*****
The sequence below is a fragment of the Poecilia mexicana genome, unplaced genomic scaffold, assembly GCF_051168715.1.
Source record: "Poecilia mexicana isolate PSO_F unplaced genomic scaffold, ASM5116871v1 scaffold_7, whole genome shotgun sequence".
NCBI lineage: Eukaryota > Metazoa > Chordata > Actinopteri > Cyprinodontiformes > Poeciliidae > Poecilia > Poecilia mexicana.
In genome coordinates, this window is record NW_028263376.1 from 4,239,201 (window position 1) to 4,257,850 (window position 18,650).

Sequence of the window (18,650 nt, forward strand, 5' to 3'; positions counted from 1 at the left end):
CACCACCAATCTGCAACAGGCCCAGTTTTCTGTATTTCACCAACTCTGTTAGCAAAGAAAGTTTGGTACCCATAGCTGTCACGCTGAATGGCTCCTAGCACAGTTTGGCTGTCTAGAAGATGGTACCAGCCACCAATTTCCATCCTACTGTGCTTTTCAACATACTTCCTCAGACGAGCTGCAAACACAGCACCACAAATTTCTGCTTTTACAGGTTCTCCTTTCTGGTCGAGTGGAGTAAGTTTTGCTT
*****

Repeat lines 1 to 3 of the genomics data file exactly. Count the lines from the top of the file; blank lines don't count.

The sequence below is a fragment of the Poecilia mexicana genome, unplaced genomic scaffold, assembly GCF_051168715.1.
Source record: "Poecilia mexicana isolate PSO_F unplaced genomic scaffold, ASM5116871v1 scaffold_7, whole genome shotgun sequence".
NCBI lineage: Eukaryota > Metazoa > Chordata > Actinopteri > Cyprinodontiformes > Poeciliidae > Poecilia > Poecilia mexicana.